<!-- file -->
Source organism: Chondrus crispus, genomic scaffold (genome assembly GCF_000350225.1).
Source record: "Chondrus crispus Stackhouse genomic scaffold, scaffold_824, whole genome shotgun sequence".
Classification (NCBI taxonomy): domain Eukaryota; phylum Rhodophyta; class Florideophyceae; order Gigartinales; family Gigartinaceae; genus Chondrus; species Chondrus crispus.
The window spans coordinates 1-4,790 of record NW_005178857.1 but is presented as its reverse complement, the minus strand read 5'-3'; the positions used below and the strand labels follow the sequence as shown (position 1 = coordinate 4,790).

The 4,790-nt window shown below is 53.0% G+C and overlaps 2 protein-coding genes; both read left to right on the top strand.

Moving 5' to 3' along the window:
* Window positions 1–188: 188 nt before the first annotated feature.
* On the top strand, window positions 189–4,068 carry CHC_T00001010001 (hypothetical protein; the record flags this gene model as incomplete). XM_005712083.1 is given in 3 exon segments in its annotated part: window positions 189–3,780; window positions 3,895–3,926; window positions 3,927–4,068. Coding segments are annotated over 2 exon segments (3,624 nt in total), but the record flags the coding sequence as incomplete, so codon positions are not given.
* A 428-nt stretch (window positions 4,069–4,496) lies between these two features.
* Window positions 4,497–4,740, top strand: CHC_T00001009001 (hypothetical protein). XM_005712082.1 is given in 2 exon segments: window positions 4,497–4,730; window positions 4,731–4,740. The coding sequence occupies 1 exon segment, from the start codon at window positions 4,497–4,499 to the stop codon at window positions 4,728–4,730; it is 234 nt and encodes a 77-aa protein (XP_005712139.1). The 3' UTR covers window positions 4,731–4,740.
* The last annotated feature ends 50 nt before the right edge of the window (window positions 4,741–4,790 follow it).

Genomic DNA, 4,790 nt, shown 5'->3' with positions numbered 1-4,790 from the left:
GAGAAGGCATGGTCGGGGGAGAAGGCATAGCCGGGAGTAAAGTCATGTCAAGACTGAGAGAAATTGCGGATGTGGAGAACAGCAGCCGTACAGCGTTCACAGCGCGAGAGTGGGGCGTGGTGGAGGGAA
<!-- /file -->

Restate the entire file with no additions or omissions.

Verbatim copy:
Source organism: Chondrus crispus, genomic scaffold (genome assembly GCF_000350225.1).
Source record: "Chondrus crispus Stackhouse genomic scaffold, scaffold_824, whole genome shotgun sequence".
Classification (NCBI taxonomy): domain Eukaryota; phylum Rhodophyta; class Florideophyceae; order Gigartinales; family Gigartinaceae; genus Chondrus; species Chondrus crispus.
The window spans coordinates 1-4,790 of record NW_005178857.1 but is presented as its reverse complement, the minus strand read 5'-3'; the positions used below and the strand labels follow the sequence as shown (position 1 = coordinate 4,790).

The 4,790-nt window shown below is 53.0% G+C and overlaps 2 protein-coding genes; both read left to right on the top strand.

Moving 5' to 3' along the window:
* Window positions 1–188: 188 nt before the first annotated feature.
* On the top strand, window positions 189–4,068 carry CHC_T00001010001 (hypothetical protein; the record flags this gene model as incomplete). XM_005712083.1 is given in 3 exon segments in its annotated part: window positions 189–3,780; window positions 3,895–3,926; window positions 3,927–4,068. Coding segments are annotated over 2 exon segments (3,624 nt in total), but the record flags the coding sequence as incomplete, so codon positions are not given.
* A 428-nt stretch (window positions 4,069–4,496) lies between these two features.
* Window positions 4,497–4,740, top strand: CHC_T00001009001 (hypothetical protein). XM_005712082.1 is given in 2 exon segments: window positions 4,497–4,730; window positions 4,731–4,740. The coding sequence occupies 1 exon segment, from the start codon at window positions 4,497–4,499 to the stop codon at window positions 4,728–4,730; it is 234 nt and encodes a 77-aa protein (XP_005712139.1). The 3' UTR covers window positions 4,731–4,740.
* The last annotated feature ends 50 nt before the right edge of the window (window positions 4,741–4,790 follow it).

Genomic DNA, 4,790 nt, shown 5'->3' with positions numbered 1-4,790 from the left:
GAGAAGGCATGGTCGGGGGAGAAGGCATAGCCGGGAGTAAAGTCATGTCAAGACTGAGAGAAATTGCGGATGTGGAGAACAGCAGCCGTACAGCGTTCACAGCGCGAGAGTGGGGCGTGGTGGAGGGAA